Last breakfast with Jerry

Nov 08_Sunday   Cabo

I was at the end of my energy rope (the bitter end that is) when Jerry showed up in his role of savior. He’s been a skilled First Mate during all our sailing together, in spite of my barking orders and occasional unwarranted judgments about his methodology.   But he is doing on land what he has consistently done at sea, covering my back — this time quietly noticing how exhausted I am.  He has concocted a plan that we skip out on RD and share a room for one extravagant night at the nearby Solmar Hotel.   It was easy to agree to hot showers, swimming in each of the two swimming pools, prepared dinner with margaritas, and a good night’s sleep on a bed that didn’t roll and creak.   No need to question expenses; we just deserved it. Besides I was desperate to do my laundry.  More importantly it was a way to cap our friendship, and it was a wise decision for my personal emotional and energy recovery.  (Parenthetically  I looked like an anachronism sitting in the hotel’s Laundromat writing on my laptop doing my own laundry surrounded by all the pampering going on around me).

That evening was the final Ha Ha party.  We dressed and walked to the Awards Presentation. We laughed, participated, and received our third place award in the Wavos Rancheros division, and we never lost our sense that we may never meet again nor our gratitude for being among the privileged.  And then much-needed sleep found me.

The next morning we enjoyed our final meal together while being pampered with hovering waiters and a free breakfast.   As Jerry departed for Denver I again  recognized this feeling of “we may never meet again”.  Why? Jerry is dealing with a cancer of the pancreas. His prognosis is unknown, and he faces surgery on Nov 16.  Definitive information about his fate will reveal itself then.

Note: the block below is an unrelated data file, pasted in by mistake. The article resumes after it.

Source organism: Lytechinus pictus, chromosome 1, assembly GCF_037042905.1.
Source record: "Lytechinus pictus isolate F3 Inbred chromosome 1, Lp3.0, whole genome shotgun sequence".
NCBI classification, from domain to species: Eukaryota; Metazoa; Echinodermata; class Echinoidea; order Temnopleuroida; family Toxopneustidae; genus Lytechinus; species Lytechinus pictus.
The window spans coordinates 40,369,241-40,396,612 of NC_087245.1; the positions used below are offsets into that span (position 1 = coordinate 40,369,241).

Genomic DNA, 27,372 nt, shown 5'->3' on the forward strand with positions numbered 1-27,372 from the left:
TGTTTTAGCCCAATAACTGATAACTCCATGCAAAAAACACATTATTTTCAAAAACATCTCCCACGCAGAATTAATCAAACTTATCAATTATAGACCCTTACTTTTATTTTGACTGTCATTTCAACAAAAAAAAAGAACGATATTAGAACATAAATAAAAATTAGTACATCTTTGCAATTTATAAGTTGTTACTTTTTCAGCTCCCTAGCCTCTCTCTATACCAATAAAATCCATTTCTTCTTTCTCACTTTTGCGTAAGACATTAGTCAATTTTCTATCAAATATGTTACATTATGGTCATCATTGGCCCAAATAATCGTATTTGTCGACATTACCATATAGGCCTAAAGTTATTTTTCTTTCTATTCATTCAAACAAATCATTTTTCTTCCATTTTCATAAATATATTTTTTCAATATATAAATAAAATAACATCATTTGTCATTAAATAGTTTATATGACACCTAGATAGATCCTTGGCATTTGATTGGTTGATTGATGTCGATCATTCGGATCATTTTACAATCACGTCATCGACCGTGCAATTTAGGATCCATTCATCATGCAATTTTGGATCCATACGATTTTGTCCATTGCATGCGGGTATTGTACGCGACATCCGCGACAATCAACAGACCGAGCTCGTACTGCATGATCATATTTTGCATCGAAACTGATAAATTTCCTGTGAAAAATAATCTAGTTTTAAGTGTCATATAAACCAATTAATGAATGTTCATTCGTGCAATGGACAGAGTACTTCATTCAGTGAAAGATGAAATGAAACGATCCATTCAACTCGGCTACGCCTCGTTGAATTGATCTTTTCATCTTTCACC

Oh God, I don’t want to lose a sailing partner  who has become my brother through good character and noble actions — backed with a philosophy that “I look at things from Jupiter.”  Western medicine has almost succeeded in the illusion that death is an option.  Not so.

Frequent reminders of my declining sight, hearing, physical endurance and mental acuity remind me of my own mortality and keep me on notice that the end is just over the horizon.   But unlike Jerry I’m blessed with no notices that death is urgently near. Such a mysterious process — how the Universe is organized to evolve and replenish itself.  But whether I unexpectedly fall over dead tomorrow or whether Jerry is on a short path to death by cancer, we share the common bond of mortality. Our stories differ but we both feel the hot breath of the grim reaper at our necks.

For hundreds of years the custom or tolling of the town’s church bell has signaled the finality of someone.  John Donne wrote one of his most famous lines, and sums it up for me:

Never send to know for whom the bell tolls; it tolls for thee.

 

 

 

 

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